Jets Receiver Could Catch Jail
By SEAN GARDINER And CHRIS HERRING
Jets wide receiver Braylon Edwards could face up to six months in jail for violating probation after being arrested in Manhattan Tuesday morning on drunken driving charges.
Police said Mr. Edwards’s 2007 Range Rover was stopped around 5 a.m. because officers believed his windows’ tint was too dark. He was arrested after a breathalyzer test allegedly registered blood-alcohol levels at nearly twice the legal limit to drive, officials said.
Mr. Edwards was released on his own recognizance about 11 hours later after being arraigned in Manhattan Criminal Court. Before being whisked into a black Cadillac Escalade outside the courthouse, he told a throng of reporters: “There will be plenty of time to talk. I’ll address everybody.” Mr. Edwards’s attorney, Peter Frankel, told reporters that the athlete was heading to Jets headquarters to talk with team officials.
It was not immediately clear what consequences the arrest would have on the 27-year-old’s immediate and long-term football future.
Mr. Edwards currently is on probation in connection with a fight he was involved in outside a Cleveland nightclub last October. The 6-foot-3-inch, 215-pound Mr. Edwards was arrested on misdemeanor assault charges after punching club promoter Edward Givens, a 5-foot-7-inch, 135-pound friend of NBA star LeBron James. He was traded from the Cleveland Browns to the Jets two days after the incident.
In January, Mr. Edwards pleaded no contest to misdemeanor aggravated disorderly conduct. A Cleveland judge suspended a 180-day jail sentence and instead placed Mr. Edwards on 18 months’ probation and fined him $1,000.
Andrea Taylor, spokeswoman for the City of Cleveland’s Prosecutors Office, said part of the terms of probation required that Mr. Edwards not commit any criminal offenses for the entirety of his probation period. “As far as we’re concerned the new DUI charge should be a violation of his probation,” she said, adding that the city’s Probation Department, whose officials declined to comment for this article, must make that determination. Should his probation be revoked, Ms. Taylor said, Mr. Edwards could be forced to serve the 180-day sentence, she said. Mr. Edwards’s criminal attorney in that case, Pat D’Angelo, did not return a call seeking comment.
An NFL official with knowledge of the situation said it appears, at this point, that Mr. Edwards’s alleged offense falls under the league’s “substance-abuse policy.” If a player is convicted or admits to such an offense, the first offense calls for a fine of up to $50,000 but no suspension. One caveat: The league keeps violators of this policy confidential, so if Mr. Edwards has been found to be in violation of the substance-abuse policy in the past, he would be suspended for a second violation.
On Monday night, Mr. Edwards attended teammate Jerricho Cotchery’s third annual fund-raiser auction/dinner/poker tournament for the Cotchery Foundation at the Hudson Terrace nightclub on West 46th Street. But Maryjane Kevlin, a spokeswoman for that club, said Mr. Edwards had only “half a beverage” at the charity event before leaving prior to 9:30 p.m.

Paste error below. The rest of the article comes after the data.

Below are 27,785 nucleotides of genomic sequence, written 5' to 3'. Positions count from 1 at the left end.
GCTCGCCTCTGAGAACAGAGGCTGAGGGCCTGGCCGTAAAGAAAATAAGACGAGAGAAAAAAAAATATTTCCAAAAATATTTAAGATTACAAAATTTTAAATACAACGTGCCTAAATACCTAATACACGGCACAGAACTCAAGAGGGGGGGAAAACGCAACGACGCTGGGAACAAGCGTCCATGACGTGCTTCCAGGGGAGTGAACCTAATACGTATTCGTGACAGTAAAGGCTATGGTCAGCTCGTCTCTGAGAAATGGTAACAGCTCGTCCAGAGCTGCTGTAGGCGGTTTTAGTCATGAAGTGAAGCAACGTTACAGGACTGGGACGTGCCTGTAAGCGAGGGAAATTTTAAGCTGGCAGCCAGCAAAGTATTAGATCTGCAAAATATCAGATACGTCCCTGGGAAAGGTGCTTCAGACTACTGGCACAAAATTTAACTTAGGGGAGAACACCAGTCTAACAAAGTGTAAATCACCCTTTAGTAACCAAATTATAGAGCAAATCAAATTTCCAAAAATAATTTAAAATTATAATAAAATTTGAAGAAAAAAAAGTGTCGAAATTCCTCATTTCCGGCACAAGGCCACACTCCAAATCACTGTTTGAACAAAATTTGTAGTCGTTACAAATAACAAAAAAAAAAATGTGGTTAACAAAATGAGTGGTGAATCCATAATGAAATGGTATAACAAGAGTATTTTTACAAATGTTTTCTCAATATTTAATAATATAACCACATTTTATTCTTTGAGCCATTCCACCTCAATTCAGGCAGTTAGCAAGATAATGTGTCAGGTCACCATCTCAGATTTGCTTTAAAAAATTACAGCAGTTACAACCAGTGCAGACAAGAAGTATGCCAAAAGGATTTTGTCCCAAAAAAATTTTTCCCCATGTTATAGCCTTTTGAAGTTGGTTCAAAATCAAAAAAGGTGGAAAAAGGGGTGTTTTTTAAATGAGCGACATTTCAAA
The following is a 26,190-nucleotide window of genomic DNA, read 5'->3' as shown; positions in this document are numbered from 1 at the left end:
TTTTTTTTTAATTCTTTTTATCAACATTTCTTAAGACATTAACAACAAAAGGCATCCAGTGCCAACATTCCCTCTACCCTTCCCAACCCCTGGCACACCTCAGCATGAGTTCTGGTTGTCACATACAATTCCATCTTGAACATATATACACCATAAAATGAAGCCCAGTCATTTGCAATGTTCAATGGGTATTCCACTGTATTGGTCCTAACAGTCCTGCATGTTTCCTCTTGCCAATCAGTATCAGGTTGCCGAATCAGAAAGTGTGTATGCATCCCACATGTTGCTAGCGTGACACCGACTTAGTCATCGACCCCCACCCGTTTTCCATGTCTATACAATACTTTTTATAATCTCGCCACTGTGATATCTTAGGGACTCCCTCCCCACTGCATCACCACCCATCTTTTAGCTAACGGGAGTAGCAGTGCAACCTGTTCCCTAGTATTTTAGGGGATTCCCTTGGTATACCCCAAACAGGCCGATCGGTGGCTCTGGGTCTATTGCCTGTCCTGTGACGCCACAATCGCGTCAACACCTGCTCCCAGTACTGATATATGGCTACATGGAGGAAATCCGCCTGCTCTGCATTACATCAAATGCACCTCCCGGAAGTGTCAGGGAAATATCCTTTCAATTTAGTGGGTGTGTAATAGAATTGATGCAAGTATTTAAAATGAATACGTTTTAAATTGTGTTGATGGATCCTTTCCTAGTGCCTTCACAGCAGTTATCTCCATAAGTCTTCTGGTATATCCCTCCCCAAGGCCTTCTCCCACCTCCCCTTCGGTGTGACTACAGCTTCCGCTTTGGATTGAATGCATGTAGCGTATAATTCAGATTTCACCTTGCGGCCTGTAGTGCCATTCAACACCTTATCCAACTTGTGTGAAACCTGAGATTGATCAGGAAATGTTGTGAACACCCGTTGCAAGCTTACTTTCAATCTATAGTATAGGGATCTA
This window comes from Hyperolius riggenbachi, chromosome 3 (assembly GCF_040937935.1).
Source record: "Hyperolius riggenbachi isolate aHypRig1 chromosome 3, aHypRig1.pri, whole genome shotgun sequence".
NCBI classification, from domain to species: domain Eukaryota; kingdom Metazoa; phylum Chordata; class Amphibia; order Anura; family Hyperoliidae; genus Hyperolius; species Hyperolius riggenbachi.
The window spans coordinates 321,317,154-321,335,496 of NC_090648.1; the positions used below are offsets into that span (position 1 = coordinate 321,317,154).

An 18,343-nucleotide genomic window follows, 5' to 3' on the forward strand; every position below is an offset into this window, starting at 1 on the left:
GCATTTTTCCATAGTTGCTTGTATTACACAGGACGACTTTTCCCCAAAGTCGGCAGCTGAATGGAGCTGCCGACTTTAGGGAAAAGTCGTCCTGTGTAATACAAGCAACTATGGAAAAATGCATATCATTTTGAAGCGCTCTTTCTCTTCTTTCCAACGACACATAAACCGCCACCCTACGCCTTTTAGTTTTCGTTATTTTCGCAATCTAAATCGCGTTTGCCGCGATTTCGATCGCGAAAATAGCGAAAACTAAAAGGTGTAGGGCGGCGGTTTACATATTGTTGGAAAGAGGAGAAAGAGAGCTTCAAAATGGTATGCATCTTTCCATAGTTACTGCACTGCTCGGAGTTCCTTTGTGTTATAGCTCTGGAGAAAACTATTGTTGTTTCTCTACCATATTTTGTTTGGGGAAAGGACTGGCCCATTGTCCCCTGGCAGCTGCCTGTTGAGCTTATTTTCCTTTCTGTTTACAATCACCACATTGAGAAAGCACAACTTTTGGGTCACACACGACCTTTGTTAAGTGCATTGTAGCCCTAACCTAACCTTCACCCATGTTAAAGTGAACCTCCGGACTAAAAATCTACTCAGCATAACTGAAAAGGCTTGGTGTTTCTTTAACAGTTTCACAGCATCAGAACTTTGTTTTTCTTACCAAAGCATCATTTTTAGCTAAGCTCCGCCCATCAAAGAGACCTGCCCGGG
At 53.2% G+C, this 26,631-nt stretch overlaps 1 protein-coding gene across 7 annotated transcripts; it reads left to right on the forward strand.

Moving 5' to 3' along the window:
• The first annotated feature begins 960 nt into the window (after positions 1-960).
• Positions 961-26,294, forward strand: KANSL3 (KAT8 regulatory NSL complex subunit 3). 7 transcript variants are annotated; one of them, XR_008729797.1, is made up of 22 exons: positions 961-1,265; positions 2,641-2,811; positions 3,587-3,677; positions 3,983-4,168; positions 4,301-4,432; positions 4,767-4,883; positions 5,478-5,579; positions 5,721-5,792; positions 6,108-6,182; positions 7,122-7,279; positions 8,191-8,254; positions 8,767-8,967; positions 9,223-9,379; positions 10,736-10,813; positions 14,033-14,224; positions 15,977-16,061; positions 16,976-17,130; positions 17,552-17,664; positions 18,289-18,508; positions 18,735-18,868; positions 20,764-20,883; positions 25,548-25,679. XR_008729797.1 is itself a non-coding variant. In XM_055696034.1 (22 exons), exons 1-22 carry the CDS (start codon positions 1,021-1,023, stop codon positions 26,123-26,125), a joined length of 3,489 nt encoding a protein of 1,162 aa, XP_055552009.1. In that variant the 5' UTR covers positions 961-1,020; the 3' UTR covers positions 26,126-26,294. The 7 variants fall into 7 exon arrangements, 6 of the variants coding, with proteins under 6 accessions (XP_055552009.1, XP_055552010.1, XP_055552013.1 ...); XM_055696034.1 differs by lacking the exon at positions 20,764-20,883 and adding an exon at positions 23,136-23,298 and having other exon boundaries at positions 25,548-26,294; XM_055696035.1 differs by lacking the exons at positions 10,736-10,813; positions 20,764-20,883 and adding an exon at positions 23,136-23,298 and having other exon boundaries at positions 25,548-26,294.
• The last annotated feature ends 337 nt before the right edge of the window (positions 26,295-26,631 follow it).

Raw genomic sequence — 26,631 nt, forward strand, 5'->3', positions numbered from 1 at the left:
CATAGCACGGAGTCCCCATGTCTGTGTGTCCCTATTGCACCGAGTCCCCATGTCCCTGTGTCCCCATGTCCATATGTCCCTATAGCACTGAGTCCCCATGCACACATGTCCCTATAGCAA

Mr. Edwards was pulled over by a marked police cruiser on the northbound side of 12th Avenue near 34th Street. Uniformed officers stopped Mr. Edwards because they suspected the tints on the windows of his 2007 Land Rover were too dark, police said. New York Police Department spokesman Paul Browne said officers reported smelling alcohol on Mr. Edwards’s breath and asked him to submit to a breathalyzer test.
According to a law-enforcement official with knowledge of the case, Mr. Edwards first blew into a portable breathalyzer device outside his car and registered an 0.15. He took another test on a fixed machine at the police precinct later and registered a 0.16, twice the legal limit to drive, the official said.
Prosecutor Alyssa Gunther said that prior to taking the tests, Mr. Edwards acknowledged he’d “had a couple of drinks,” debated if the police stop was proper and then tried to reach a compromise, offering to “just take a cab and go home.” Her request bail be set at $2,000 was denied and Mr. Edwards was released on his own recognizance.
An unidentified man and woman and two Jets teammates, D’Brickashaw Ferguson and Vernon Gholston, were in Mr. Edwards’s SUV at the time of the traffic stop, a law-enforcement official said, one of whom was allowed to drive the SUV home.
Jets General Manager Mike Tannenbaum said the team is “very disappointed in Braylon’s actions this morning.” He said team officials “are reviewing the information with the league and will impose the appropriate disciplinary measures.”
In addition to his criminal cases in New York and Cleveland, Mr. Edwards was sued for child support last December by Nik Pace, the mother of his infant son and a former contestant on the television show “America’s Next Top Model.” Randy Kessler, Mr. Edwards’s attorney in that case, would not comment other than to say, “I know they are trying to work things out.”
In two games this year, Mr. Edwards has caught a total of six passes for 54 yards, including a touchdown pass on Sunday. After the score, Mr. Edwards taunted a defensive player and the team was penalized 15 yards on the ensuing kickoff.